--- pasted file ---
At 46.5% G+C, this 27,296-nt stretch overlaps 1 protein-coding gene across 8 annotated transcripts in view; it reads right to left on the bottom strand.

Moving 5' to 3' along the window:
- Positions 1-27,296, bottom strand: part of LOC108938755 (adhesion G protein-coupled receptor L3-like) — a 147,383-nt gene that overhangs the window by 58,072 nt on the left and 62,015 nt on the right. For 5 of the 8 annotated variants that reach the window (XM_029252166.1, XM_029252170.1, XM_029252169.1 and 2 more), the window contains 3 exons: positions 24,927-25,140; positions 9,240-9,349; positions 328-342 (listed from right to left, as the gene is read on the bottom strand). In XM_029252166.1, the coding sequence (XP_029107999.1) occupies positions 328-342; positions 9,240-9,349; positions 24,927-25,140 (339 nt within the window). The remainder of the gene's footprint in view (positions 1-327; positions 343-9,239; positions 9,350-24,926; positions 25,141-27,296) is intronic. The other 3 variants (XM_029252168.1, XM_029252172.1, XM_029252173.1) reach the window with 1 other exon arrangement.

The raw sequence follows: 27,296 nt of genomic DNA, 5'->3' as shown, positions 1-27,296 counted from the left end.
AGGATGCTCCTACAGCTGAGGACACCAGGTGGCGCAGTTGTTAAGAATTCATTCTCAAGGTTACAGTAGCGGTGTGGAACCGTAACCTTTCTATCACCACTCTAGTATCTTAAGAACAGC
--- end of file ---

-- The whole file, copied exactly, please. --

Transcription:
At 46.5% G+C, this 27,296-nt stretch overlaps 1 protein-coding gene across 8 annotated transcripts in view; it reads right to left on the bottom strand.

Moving 5' to 3' along the window:
- Positions 1-27,296, bottom strand: part of LOC108938755 (adhesion G protein-coupled receptor L3-like) — a 147,383-nt gene that overhangs the window by 58,072 nt on the left and 62,015 nt on the right. For 5 of the 8 annotated variants that reach the window (XM_029252166.1, XM_029252170.1, XM_029252169.1 and 2 more), the window contains 3 exons: positions 24,927-25,140; positions 9,240-9,349; positions 328-342 (listed from right to left, as the gene is read on the bottom strand). In XM_029252166.1, the coding sequence (XP_029107999.1) occupies positions 328-342; positions 9,240-9,349; positions 24,927-25,140 (339 nt within the window). The remainder of the gene's footprint in view (positions 1-327; positions 343-9,239; positions 9,350-24,926; positions 25,141-27,296) is intronic. The other 3 variants (XM_029252168.1, XM_029252172.1, XM_029252173.1) reach the window with 1 other exon arrangement.

The raw sequence follows: 27,296 nt of genomic DNA, 5'->3' as shown, positions 1-27,296 counted from the left end.
AGGATGCTCCTACAGCTGAGGACACCAGGTGGCGCAGTTGTTAAGAATTCATTCTCAAGGTTACAGTAGCGGTGTGGAACCGTAACCTTTCTATCACCACTCTAGTATCTTAAGAACAGC